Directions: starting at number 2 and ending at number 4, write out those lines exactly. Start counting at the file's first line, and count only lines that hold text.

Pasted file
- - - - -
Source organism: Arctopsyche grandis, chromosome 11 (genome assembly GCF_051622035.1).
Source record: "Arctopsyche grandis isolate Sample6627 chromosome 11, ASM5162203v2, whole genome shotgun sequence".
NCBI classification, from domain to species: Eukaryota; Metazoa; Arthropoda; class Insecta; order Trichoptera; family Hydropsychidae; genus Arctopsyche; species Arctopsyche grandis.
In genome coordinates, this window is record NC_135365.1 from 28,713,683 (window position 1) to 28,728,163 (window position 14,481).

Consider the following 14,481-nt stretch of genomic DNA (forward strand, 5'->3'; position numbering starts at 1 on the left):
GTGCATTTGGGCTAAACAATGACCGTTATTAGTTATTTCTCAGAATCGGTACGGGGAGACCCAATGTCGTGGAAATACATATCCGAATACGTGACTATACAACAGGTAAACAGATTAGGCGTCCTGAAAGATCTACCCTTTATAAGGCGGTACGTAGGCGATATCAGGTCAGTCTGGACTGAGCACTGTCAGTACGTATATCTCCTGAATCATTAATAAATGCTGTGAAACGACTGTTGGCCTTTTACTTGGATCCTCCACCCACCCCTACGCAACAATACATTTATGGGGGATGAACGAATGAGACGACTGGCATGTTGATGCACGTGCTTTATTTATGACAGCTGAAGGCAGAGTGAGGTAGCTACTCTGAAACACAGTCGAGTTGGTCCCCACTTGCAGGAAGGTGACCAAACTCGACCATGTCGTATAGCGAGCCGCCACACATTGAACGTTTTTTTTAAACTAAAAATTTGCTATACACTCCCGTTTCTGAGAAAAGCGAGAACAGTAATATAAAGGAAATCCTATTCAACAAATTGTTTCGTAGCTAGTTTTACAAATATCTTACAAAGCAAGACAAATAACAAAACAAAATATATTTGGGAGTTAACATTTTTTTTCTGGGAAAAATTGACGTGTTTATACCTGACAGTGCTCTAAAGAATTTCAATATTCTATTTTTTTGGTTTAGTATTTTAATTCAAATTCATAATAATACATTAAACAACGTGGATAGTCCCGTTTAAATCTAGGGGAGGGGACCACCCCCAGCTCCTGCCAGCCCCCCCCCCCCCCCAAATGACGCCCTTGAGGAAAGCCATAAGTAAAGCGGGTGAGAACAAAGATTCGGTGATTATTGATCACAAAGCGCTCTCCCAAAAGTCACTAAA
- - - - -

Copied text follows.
Source record: "Arctopsyche grandis isolate Sample6627 chromosome 11, ASM5162203v2, whole genome shotgun sequence".
NCBI classification, from domain to species: Eukaryota; Metazoa; Arthropoda; class Insecta; order Trichoptera; family Hydropsychidae; genus Arctopsyche; species Arctopsyche grandis.
In genome coordinates, this window is record NC_135365.1 from 28,713,683 (window position 1) to 28,728,163 (window position 14,481).